Jacob Schindler

Asian tech companies have made up a lot of ground in the 4G-LTE patent landscape, according to a new analysis, with LG Electronics and Huawei leading the way. The report from iRunway, which specialises in patent litigation and licensing support, underscores the growing share of SEPs owned by East Asian entities as their efforts to play a central role in mobile standards pay off.

The data shows LG Electronics edging ahead of both Qualcomm and Samsung for the total number of granted 4G-LTE standards essential patents (SEPs) in the United States. Asia-headquartered companies own 46% of all the US SEPs in the space, iRunway found, which represents an increase in their cumulative footprint.

LG Electronics started filing 4G-LTE patents later than many of the other major players, but a concerted effort to catch up has yielded results. Looking at all 4G-LTE patents (not just those declared standards-essential), the Korean company was in third place among network equipment manufacturers in 2014, but has since leapfrogged Nokia and Samsung to beocme the largest assignee of 4G-LTE patents in that industry sector.

Only semiconductor giant Qualcomm has a bigger total 4G portfolio – a total of 3,163 US patent grants compared to LG’s 2,605. But the Korean entity is looking to make up more ground, having out-filed all other companies in every year since 2010. Overall, the top 10 assignees in the space own nearly half of the total IP assets. InterDigital is the only licensing-based business among that group.

About 21% of all 4G-LTE patents have been declared as SEPs to the European Telecommunications Standards Institute (ETSI). Samsung is in the possession of the most declared and active SEPs, trailed by LG Electronics, Qualcomm and Nokia. It’s only when you take SEP-declared applications out of the equation and look solely at grants that LG noses into first by a single patent. Of course, what matters is not the slim lead at the time the study was published, but the fact that the company has firmly established itself at the top despite a relatively late start.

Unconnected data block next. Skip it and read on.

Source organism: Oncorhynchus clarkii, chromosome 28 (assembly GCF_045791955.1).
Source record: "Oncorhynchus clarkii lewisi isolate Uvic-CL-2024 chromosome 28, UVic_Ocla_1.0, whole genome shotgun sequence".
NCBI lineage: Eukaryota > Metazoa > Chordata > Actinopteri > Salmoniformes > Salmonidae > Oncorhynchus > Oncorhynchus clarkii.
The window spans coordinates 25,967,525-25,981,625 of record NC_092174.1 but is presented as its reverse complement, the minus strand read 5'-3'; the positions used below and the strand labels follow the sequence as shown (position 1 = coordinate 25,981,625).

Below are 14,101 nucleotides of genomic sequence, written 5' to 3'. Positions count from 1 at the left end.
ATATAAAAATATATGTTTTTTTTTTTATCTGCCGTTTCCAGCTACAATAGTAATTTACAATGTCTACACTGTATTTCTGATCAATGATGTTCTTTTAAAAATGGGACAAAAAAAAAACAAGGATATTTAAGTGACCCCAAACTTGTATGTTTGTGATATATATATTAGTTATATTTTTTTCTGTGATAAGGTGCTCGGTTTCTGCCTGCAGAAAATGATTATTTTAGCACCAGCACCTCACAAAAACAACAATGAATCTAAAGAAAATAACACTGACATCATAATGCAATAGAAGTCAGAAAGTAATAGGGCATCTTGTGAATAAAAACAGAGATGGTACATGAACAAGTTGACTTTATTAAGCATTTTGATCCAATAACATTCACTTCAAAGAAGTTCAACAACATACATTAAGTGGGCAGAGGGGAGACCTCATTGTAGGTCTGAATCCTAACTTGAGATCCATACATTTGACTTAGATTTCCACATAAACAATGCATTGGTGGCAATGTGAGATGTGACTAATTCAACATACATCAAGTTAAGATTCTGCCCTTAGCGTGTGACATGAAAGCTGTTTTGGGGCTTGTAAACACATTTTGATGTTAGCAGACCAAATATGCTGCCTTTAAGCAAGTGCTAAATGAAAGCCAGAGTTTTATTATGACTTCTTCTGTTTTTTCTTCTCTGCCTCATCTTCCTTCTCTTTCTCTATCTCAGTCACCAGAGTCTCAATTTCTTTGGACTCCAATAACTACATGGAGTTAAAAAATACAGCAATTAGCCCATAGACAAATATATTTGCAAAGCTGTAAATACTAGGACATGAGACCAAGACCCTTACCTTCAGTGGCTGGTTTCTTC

Another major newcomer in the field is Huawei, which has accelerated its 4G development over the last two years. While the Chinese company is only seventh largest when it comes to 4G-LTE portfolio size, it may be making up for that fact by taking a more aggressive approach to enforcing those rights. It is the only operating company that shows up on the list of the top five 4G plaintiffs, as a result of suits it has filed against Samsung and T-Mobile. That’s partly because other major players – LG Electronics included – have chosen to work through NPEs to enforce their SEPs.

On that subject, iRunway’s analysis of smaller players reveals that the most active Asian NPE, Japan’s IP Bridge, has a good hand to play. Its 60 4G-LTE SEPs – 56 of which are considered ‘seminal patents’ – mean it trails only InterDigital and PanOptis in the number of key 4G patents among NPEs.

The most significant aspect of LG and Huawei’s accomplishments in the 4G field is the fact that their gains have come relatively recently, when most of the other players are well-established. That momentum indicates that Asian companies are going to play an even bigger role in 5G technologies – early analysis suggests Huawei will be at the very forefront as that technology rolls out. We’re still going to see conflict and monetisation in the 4G space for many years, but by the time 5G predominates, the balance of patent power may look very different.